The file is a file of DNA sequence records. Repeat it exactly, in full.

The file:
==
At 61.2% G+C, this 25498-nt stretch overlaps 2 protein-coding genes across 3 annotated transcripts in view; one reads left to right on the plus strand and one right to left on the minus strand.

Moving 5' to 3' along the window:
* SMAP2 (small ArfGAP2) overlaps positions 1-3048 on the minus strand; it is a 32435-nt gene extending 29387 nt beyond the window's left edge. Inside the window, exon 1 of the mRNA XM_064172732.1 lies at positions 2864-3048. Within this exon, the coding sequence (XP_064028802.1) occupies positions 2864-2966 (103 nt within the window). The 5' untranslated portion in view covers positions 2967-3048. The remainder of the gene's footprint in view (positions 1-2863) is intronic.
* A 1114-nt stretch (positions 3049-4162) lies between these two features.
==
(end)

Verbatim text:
At 61.2% G+C, this 25498-nt stretch overlaps 2 protein-coding genes across 3 annotated transcripts in view; one reads left to right on the plus strand and one right to left on the minus strand.

Moving 5' to 3' along the window:
* SMAP2 (small ArfGAP2) overlaps positions 1-3048 on the minus strand; it is a 32435-nt gene extending 29387 nt beyond the window's left edge. Inside the window, exon 1 of the mRNA XM_064172732.1 lies at positions 2864-3048. Within this exon, the coding sequence (XP_064028802.1) occupies positions 2864-2966 (103 nt within the window). The 5' untranslated portion in view covers positions 2967-3048. The remainder of the gene's footprint in view (positions 1-2863) is intronic.
* A 1114-nt stretch (positions 3049-4162) lies between these two features.